Mike: They’ve been socialized that way. That’s the way they’re brought up. I have to tell you, when we talk about all these hipsters and the hats and uniforms and get-ups and all that stuff, when I watch the antics when CNN will roll video in the morning and show the antics of Justin Bieber on stage or whoever was glamming up for the cameras. It is all so . . . the narcissism, the self-absorption – there’s only one person that exists on earth at any point in time, and that is the person that’s got the bling. That’s the person that’s got the hat or the microphone or the latest tats on his forearms. No one else need apply. There’s no community. I don’t even think there’s any civilization anymore.
Robert Nisbet wrote a book in the 1950s. This is before even the Beatles, probably at the time Elvis Presley is debuting. The book is called The Quest for Community. There’s a new issue of it out. Ross Douthat wrote the introduction for it. It’s a really good book. It’s well worth anyone that’s listening to read. I’ve only read half of it. Nisbet’s basic point is that all throughout the history of man, man has sought association or community. He says: What do you think Elks lodges were? What do you think the Knights of Columbus were? Even abolition societies back in the 1800s and what have you, these were all communal associations.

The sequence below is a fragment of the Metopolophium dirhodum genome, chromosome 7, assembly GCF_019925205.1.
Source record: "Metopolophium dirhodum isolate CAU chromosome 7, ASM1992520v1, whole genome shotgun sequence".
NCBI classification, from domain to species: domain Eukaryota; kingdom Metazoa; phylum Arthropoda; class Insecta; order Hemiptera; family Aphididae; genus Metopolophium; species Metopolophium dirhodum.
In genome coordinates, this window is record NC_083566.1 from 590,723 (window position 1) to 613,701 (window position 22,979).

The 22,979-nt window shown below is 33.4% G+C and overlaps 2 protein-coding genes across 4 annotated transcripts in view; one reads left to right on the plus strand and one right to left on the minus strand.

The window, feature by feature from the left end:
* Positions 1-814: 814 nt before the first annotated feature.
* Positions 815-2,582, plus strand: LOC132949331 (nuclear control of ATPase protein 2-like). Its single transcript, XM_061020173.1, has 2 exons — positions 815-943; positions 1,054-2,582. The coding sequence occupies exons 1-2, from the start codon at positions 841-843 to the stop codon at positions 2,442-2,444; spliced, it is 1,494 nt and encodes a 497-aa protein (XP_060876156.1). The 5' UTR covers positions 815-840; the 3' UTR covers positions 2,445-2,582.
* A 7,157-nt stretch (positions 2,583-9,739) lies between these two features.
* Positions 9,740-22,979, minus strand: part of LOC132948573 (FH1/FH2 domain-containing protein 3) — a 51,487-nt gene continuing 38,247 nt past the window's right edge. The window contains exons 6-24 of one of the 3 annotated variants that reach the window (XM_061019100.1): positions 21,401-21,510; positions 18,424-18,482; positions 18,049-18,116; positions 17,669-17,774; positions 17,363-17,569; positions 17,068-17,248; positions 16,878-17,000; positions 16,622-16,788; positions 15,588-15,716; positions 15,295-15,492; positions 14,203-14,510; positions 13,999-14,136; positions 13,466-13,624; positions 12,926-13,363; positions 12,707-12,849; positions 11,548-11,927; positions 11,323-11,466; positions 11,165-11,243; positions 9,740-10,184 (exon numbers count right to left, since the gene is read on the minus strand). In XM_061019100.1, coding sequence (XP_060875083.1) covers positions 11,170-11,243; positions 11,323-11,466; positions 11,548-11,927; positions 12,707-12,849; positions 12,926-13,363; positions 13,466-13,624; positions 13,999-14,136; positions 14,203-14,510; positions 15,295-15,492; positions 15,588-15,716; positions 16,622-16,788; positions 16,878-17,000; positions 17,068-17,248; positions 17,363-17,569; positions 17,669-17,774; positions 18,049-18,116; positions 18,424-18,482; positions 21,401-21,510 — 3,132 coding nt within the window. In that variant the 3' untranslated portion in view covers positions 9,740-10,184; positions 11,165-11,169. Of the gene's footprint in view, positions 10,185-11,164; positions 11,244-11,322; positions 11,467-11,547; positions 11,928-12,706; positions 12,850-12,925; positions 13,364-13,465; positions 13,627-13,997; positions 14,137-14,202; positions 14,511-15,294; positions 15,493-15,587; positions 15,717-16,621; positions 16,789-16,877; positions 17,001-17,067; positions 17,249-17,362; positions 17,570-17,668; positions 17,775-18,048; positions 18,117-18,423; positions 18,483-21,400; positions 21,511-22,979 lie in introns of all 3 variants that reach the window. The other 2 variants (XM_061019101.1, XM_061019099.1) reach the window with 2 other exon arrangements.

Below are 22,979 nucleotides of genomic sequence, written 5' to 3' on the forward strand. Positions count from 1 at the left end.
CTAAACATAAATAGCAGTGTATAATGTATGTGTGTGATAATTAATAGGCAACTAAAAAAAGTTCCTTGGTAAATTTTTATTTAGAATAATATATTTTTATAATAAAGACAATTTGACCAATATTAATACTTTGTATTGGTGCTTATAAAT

Today there are fewer and fewer communal associations. You’re told not to be part of what anyone else is doing, go toot your own horn, march to your own drummer. You need to be an individual first. You’re not a member of anything. You’re not a member of a congregation of a church, not a member of a group of workers that goes out and does the Lord’s charity work or anything like that. You’re not a member of a group or club or organization that has specific activities unless you just happen to be on a sporting team. No, we’re all Facebooking, Twittering, and pursuing our individualism, our radical autonomy all as individual little atoms totally free from any attachment whatsoever to the rest of humanity, other than the fact that we’re human.